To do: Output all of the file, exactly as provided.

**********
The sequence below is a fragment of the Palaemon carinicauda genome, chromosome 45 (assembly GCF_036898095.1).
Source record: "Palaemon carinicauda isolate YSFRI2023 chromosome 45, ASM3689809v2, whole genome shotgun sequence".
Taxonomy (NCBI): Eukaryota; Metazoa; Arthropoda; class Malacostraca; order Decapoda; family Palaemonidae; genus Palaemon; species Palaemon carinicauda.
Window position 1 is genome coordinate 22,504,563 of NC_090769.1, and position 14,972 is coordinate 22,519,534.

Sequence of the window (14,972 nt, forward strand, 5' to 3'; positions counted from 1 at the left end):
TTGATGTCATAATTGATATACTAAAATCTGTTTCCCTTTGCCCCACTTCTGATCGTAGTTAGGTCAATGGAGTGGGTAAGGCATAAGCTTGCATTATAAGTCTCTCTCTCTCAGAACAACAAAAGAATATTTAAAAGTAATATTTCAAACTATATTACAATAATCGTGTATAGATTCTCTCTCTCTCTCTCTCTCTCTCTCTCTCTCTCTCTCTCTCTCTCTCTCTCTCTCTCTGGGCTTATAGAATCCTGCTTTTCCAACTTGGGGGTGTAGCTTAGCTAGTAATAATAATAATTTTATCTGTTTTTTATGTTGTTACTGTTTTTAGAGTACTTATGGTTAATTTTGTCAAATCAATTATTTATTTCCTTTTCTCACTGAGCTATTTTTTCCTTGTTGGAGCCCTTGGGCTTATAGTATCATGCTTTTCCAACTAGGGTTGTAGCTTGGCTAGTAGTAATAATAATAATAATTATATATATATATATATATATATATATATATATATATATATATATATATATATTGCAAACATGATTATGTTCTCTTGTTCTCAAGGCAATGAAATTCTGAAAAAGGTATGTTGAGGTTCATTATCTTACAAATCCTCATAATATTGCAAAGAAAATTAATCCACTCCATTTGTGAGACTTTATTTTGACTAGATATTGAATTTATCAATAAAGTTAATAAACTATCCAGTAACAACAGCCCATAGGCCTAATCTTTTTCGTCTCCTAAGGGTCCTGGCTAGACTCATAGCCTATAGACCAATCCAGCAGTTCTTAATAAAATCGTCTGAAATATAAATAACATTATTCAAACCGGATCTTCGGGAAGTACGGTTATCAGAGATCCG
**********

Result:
The sequence below is a fragment of the Palaemon carinicauda genome, chromosome 45 (assembly GCF_036898095.1).
Source record: "Palaemon carinicauda isolate YSFRI2023 chromosome 45, ASM3689809v2, whole genome shotgun sequence".
Taxonomy (NCBI): Eukaryota; Metazoa; Arthropoda; class Malacostraca; order Decapoda; family Palaemonidae; genus Palaemon; species Palaemon carinicauda.
Window position 1 is genome coordinate 22,504,563 of NC_090769.1, and position 14,972 is coordinate 22,519,534.

Sequence of the window (14,972 nt, forward strand, 5' to 3'; positions counted from 1 at the left end):
TTGATGTCATAATTGATATACTAAAATCTGTTTCCCTTTGCCCCACTTCTGATCGTAGTTAGGTCAATGGAGTGGGTAAGGCATAAGCTTGCATTATAAGTCTCTCTCTCTCAGAACAACAAAAGAATATTTAAAAGTAATATTTCAAACTATATTACAATAATCGTGTATAGATTCTCTCTCTCTCTCTCTCTCTCTCTCTCTCTCTCTCTCTCTCTCTCTCTCTCTCTCTCTGGGCTTATAGAATCCTGCTTTTCCAACTTGGGGGTGTAGCTTAGCTAGTAATAATAATAATTTTATCTGTTTTTTATGTTGTTACTGTTTTTAGAGTACTTATGGTTAATTTTGTCAAATCAATTATTTATTTCCTTTTCTCACTGAGCTATTTTTTCCTTGTTGGAGCCCTTGGGCTTATAGTATCATGCTTTTCCAACTAGGGTTGTAGCTTGGCTAGTAGTAATAATAATAATAATTATATATATATATATATATATATATATATATATATATATATATATATATATATTGCAAACATGATTATGTTCTCTTGTTCTCAAGGCAATGAAATTCTGAAAAAGGTATGTTGAGGTTCATTATCTTACAAATCCTCATAATATTGCAAAGAAAATTAATCCACTCCATTTGTGAGACTTTATTTTGACTAGATATTGAATTTATCAATAAAGTTAATAAACTATCCAGTAACAACAGCCCATAGGCCTAATCTTTTTCGTCTCCTAAGGGTCCTGGCTAGACTCATAGCCTATAGACCAATCCAGCAGTTCTTAATAAAATCGTCTGAAATATAAATAACATTATTCAAACCGGATCTTCGGGAAGTACGGTTATCAGAGATCCG